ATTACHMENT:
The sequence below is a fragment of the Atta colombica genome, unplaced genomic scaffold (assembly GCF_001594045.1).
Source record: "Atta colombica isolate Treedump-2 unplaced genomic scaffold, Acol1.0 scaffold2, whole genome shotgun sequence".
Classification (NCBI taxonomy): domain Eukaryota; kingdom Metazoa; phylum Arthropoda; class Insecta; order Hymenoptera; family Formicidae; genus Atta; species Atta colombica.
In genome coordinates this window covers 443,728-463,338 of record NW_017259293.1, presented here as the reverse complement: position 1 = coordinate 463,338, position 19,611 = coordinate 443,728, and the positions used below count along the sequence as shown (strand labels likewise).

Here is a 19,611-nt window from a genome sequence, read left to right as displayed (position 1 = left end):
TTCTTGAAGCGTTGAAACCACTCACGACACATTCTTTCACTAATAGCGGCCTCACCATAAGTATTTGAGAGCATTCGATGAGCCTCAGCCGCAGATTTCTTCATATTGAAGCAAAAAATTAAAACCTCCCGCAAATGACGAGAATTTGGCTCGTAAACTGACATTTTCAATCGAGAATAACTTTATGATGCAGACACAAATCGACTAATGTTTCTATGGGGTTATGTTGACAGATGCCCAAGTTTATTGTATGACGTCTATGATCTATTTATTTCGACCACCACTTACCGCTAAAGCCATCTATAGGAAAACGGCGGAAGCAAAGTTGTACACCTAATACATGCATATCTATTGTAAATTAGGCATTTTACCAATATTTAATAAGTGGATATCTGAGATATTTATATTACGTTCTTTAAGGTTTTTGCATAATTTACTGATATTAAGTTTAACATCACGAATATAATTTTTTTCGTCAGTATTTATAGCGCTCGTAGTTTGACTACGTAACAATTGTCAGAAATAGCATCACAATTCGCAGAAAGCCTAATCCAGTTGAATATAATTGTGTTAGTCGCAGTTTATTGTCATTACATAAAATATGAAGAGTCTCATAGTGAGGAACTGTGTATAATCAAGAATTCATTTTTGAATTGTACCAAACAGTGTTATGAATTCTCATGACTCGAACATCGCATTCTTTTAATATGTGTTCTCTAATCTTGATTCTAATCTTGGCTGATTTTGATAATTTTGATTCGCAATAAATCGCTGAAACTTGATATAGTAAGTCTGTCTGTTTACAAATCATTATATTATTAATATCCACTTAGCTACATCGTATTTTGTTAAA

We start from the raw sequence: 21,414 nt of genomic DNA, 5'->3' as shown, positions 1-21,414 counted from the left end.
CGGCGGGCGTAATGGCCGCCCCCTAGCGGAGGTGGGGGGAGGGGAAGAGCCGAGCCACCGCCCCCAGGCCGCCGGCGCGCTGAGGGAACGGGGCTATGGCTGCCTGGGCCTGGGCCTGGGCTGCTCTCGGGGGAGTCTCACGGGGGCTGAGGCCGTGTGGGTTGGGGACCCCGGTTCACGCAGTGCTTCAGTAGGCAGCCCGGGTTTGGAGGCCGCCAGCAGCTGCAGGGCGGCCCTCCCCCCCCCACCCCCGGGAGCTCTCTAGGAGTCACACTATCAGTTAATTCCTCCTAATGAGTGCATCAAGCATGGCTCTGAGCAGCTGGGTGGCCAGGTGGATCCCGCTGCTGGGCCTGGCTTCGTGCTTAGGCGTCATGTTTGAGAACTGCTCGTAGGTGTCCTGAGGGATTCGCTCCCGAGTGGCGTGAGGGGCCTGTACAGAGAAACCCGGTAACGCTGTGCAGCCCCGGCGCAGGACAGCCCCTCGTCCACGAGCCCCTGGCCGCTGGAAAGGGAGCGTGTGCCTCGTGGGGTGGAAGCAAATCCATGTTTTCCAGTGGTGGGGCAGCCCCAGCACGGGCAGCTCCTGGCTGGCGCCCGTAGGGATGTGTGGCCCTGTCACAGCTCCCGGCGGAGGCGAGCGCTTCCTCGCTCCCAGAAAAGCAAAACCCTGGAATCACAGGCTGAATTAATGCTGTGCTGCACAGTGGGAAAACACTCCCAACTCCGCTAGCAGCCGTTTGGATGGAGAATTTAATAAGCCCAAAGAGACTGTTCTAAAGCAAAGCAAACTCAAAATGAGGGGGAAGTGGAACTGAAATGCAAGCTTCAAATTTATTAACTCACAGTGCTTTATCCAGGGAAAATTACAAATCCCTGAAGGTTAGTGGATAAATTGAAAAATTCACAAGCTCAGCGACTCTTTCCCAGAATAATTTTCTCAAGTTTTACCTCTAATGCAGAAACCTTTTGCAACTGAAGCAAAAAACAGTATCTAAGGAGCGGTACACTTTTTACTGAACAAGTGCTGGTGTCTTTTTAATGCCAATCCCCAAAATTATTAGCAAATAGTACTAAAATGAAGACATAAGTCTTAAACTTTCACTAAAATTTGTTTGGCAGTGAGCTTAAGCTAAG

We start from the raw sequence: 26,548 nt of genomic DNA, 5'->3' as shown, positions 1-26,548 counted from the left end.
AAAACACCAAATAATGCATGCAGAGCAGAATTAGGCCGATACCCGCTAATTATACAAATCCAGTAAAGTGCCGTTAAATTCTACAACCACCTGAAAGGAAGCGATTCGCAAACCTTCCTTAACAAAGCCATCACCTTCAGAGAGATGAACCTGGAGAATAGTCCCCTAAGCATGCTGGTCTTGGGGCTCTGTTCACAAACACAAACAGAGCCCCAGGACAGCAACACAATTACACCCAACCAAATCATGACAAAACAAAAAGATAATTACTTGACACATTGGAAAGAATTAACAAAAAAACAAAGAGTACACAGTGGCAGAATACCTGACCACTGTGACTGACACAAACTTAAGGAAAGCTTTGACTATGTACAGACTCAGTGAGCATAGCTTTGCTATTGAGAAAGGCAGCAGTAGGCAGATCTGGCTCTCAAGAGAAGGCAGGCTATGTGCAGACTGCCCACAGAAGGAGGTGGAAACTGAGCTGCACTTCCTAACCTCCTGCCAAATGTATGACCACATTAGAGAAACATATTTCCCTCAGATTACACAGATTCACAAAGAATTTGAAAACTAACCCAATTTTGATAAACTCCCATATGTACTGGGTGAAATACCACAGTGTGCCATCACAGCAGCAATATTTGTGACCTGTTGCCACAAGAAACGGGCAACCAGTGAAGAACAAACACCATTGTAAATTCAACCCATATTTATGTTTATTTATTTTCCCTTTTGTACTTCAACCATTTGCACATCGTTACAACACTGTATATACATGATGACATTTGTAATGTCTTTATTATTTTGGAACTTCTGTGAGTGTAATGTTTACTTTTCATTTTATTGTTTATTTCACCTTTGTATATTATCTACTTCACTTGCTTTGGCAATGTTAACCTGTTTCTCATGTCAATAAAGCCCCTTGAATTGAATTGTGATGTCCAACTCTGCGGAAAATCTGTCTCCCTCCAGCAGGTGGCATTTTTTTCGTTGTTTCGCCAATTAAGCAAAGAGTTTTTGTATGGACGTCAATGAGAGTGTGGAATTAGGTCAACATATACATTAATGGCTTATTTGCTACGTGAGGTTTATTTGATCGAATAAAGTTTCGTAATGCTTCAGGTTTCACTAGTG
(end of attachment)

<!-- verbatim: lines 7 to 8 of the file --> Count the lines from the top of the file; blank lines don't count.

We start from the raw sequence: 21,414 nt of genomic DNA, 5'->3' as shown, positions 1-21,414 counted from the left end.
CGGCGGGCGTAATGGCCGCCCCCTAGCGGAGGTGGGGGGAGGGGAAGAGCCGAGCCACCGCCCCCAGGCCGCCGGCGCGCTGAGGGAACGGGGCTATGGCTGCCTGGGCCTGGGCCTGGGCTGCTCTCGGGGGAGTCTCACGGGGGCTGAGGCCGTGTGGGTTGGGGACCCCGGTTCACGCAGTGCTTCAGTAGGCAGCCCGGGTTTGGAGGCCGCCAGCAGCTGCAGGGCGGCCCTCCCCCCCCCACCCCCGGGAGCTCTCTAGGAGTCACACTATCAGTTAATTCCTCCTAATGAGTGCATCAAGCATGGCTCTGAGCAGCTGGGTGGCCAGGTGGATCCCGCTGCTGGGCCTGGCTTCGTGCTTAGGCGTCATGTTTGAGAACTGCTCGTAGGTGTCCTGAGGGATTCGCTCCCGAGTGGCGTGAGGGGCCTGTACAGAGAAACCCGGTAACGCTGTGCAGCCCCGGCGCAGGACAGCCCCTCGTCCACGAGCCCCTGGCCGCTGGAAAGGGAGCGTGTGCCTCGTGGGGTGGAAGCAAATCCATGTTTTCCAGTGGTGGGGCAGCCCCAGCACGGGCAGCTCCTGGCTGGCGCCCGTAGGGATGTGTGGCCCTGTCACAGCTCCCGGCGGAGGCGAGCGCTTCCTCGCTCCCAGAAAAGCAAAACCCTGGAATCACAGGCTGAATTAATGCTGTGCTGCACAGTGGGAAAACACTCCCAACTCCGCTAGCAGCCGTTTGGATGGAGAATTTAATAAGCCCAAAGAGACTGTTCTAAAGCAAAGCAAACTCAAAATGAGGGGGAAGTGGAACTGAAATGCAAGCTTCAAATTTATTAACTCACAGTGCTTTATCCAGGGAAAATTACAAATCCCTGAAGGTTAGTGGATAAATTGAAAAATTCACAAGCTCAGCGACTCTTTCCCAGAATAATTTTCTCAAGTTTTACCTCTAATGCAGAAACCTTTTGCAACTGAAGCAAAAAACAGTATCTAAGGAGCGGTACACTTTTTACTGAACAAGTGCTGGTGTCTTTTTAATGCCAATCCCCAAAATTATTAGCAAATAGTACTAAAATGAAGACATAAGTCTTAAACTTTCACTAAAATTTGTTTGGCAGTGAGCTTAAGCTAAG